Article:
Motivational arguments or often used to defend the almost completely fixed curriculum of primary education and secondary education.

Interests and intrinsic motivation develop over time. Young children often don’t know what they would like to work with and a fixed curricula allows adults to decide what is good for them.

General knowledge

The importance of general knowledge, is often an argument for the separation of the educational phases. Before intrinsic motivation takes shape, a student learns a lot of general knowledge that can be useful in life.

Primary- and secondary education can put their focus on teaching general knowledge while higher education starts working more with the actual interests of the student.

Merging secondary education, higher education and continuing education

An educational system with different phases as I explained before, comes with certain benefits. Though, the main arguments to hold on to these are too thin according to me.

To introduce children in the primary school period to a fixed curriculum, does not seem to be wrong at all. Reading, writing and arithmetic and general knowledge can be acquired and work can be done on the development of social skills.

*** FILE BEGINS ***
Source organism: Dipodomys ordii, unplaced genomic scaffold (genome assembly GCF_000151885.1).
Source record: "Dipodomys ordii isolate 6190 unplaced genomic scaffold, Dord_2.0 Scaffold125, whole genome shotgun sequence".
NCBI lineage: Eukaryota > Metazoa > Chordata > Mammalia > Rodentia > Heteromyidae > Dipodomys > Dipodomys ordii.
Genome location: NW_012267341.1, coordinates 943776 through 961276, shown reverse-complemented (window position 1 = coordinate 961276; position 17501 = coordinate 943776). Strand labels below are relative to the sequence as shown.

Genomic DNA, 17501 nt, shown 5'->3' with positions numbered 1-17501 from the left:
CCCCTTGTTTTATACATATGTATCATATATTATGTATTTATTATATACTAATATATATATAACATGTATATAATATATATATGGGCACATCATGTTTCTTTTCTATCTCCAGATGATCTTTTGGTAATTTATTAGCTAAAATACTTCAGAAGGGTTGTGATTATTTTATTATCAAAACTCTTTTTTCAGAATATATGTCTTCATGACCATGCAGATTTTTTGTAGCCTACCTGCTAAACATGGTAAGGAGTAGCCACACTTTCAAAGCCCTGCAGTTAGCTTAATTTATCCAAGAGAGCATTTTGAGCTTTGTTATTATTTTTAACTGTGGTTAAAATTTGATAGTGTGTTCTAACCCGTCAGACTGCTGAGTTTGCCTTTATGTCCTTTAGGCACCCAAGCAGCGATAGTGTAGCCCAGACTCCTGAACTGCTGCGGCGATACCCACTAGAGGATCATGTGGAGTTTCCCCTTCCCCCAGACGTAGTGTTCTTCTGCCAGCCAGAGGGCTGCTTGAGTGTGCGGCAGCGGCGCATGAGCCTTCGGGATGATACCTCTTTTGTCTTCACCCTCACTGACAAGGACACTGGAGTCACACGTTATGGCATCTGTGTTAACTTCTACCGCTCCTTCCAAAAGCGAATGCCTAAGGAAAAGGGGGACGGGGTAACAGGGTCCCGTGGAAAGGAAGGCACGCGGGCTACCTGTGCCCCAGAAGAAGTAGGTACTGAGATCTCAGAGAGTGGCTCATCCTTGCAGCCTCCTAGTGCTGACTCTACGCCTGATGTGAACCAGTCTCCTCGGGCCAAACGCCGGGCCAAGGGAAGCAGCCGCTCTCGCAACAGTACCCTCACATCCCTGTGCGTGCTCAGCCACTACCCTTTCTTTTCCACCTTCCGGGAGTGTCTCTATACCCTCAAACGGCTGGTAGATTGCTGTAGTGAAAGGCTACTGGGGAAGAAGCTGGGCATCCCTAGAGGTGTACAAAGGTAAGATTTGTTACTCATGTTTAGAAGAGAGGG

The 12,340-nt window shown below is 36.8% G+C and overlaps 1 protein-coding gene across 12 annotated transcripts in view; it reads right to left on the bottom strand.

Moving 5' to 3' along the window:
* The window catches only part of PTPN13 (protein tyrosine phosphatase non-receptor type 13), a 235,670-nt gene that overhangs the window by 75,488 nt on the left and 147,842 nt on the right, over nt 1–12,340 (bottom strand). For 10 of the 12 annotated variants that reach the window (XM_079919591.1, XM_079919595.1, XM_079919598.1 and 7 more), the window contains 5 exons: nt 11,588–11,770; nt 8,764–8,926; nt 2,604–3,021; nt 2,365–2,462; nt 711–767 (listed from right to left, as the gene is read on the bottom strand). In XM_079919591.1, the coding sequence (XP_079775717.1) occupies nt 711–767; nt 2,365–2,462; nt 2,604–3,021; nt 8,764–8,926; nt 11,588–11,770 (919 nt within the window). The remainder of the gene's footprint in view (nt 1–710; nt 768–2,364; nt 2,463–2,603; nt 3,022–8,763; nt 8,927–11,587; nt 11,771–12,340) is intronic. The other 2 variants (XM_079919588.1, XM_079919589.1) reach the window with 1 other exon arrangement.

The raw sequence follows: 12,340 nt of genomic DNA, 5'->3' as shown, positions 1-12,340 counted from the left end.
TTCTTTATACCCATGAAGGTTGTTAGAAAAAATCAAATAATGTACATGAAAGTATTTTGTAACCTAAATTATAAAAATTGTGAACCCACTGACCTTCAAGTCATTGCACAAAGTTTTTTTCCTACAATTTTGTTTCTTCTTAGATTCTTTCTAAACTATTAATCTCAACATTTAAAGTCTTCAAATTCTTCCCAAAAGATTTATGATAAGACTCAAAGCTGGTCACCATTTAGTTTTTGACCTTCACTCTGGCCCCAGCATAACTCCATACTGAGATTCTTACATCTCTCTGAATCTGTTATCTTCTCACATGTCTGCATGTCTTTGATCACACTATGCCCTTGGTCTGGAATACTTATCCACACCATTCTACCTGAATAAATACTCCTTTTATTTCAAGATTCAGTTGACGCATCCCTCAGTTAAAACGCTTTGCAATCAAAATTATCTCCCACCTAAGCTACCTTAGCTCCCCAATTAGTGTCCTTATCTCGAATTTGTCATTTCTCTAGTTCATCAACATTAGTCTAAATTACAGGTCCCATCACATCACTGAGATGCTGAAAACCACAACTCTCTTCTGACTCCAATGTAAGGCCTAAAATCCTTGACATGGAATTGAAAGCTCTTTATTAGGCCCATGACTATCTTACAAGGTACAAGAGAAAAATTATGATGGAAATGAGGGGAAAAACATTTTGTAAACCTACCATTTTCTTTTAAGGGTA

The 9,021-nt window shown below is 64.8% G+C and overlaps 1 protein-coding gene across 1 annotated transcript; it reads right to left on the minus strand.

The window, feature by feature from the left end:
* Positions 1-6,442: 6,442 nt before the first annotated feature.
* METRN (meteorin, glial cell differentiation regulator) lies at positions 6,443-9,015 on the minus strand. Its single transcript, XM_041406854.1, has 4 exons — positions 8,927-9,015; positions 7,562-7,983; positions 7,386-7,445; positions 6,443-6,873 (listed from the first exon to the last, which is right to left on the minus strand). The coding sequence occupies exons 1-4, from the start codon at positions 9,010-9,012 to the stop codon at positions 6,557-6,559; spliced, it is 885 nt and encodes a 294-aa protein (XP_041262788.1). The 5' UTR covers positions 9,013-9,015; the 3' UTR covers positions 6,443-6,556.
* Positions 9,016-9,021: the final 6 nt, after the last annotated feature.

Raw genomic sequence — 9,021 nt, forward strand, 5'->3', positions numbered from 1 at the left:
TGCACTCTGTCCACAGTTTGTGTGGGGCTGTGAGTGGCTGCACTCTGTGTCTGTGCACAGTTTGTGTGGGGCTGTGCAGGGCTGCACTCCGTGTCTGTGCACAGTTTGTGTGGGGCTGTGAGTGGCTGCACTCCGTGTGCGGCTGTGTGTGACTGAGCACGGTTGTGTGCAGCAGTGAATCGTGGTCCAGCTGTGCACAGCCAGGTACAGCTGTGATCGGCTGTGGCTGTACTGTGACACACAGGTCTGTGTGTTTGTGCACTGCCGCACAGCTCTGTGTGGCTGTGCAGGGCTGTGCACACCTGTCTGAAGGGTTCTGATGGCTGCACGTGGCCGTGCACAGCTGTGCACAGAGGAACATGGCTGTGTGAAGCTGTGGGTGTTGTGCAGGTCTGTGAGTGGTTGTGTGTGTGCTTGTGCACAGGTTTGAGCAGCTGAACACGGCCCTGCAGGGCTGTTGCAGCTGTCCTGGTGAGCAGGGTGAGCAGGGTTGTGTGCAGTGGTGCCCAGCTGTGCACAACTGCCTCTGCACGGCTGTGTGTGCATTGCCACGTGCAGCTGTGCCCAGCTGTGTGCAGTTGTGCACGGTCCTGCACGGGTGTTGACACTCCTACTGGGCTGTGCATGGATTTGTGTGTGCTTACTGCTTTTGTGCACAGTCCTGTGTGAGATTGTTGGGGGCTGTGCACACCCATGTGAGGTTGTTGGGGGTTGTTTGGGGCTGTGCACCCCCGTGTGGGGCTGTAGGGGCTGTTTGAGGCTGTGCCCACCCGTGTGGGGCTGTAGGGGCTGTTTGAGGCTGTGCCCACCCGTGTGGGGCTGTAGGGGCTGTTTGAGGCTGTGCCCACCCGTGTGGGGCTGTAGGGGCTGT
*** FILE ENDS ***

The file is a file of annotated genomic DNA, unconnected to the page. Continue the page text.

But from puberty onwards, the personality of the individual starts to shape itself and interests become increasingly visible. Intrinsic motivation to learn follows this process.

When there is a fixed study program, it is an enormous challenge to respond to the intrinsic motivation of every individual. Therefore, this requires a more flexible curriculum to adapt to the intrinsic motivation of the student.

To be able to offer a flexible curriculum to every student, the resources of a single high school or university are simply not big enough. Within the current educational system, it is impossible to offer an enormous variety of courses fitting the interests of every student.

The way to realize this anyway, is by combining the resources and budgets of the educational institutes of the secondary education, higher education and continuing education. Supported by technological developments such as ‘e-learning’, a huge variety of courses could be offered to fit the interests and talents of every single student.

A new, modern educational system

Differentiation is the key to provide students a curriculum fitting their personal interests and talents.

The benefit of this, is that students will most likely be more motivated for the courses they attend. They will therefore remember much more of what they have learned and minimize wasting time on things they are not interested in. This will increase the efficiency of the educational system.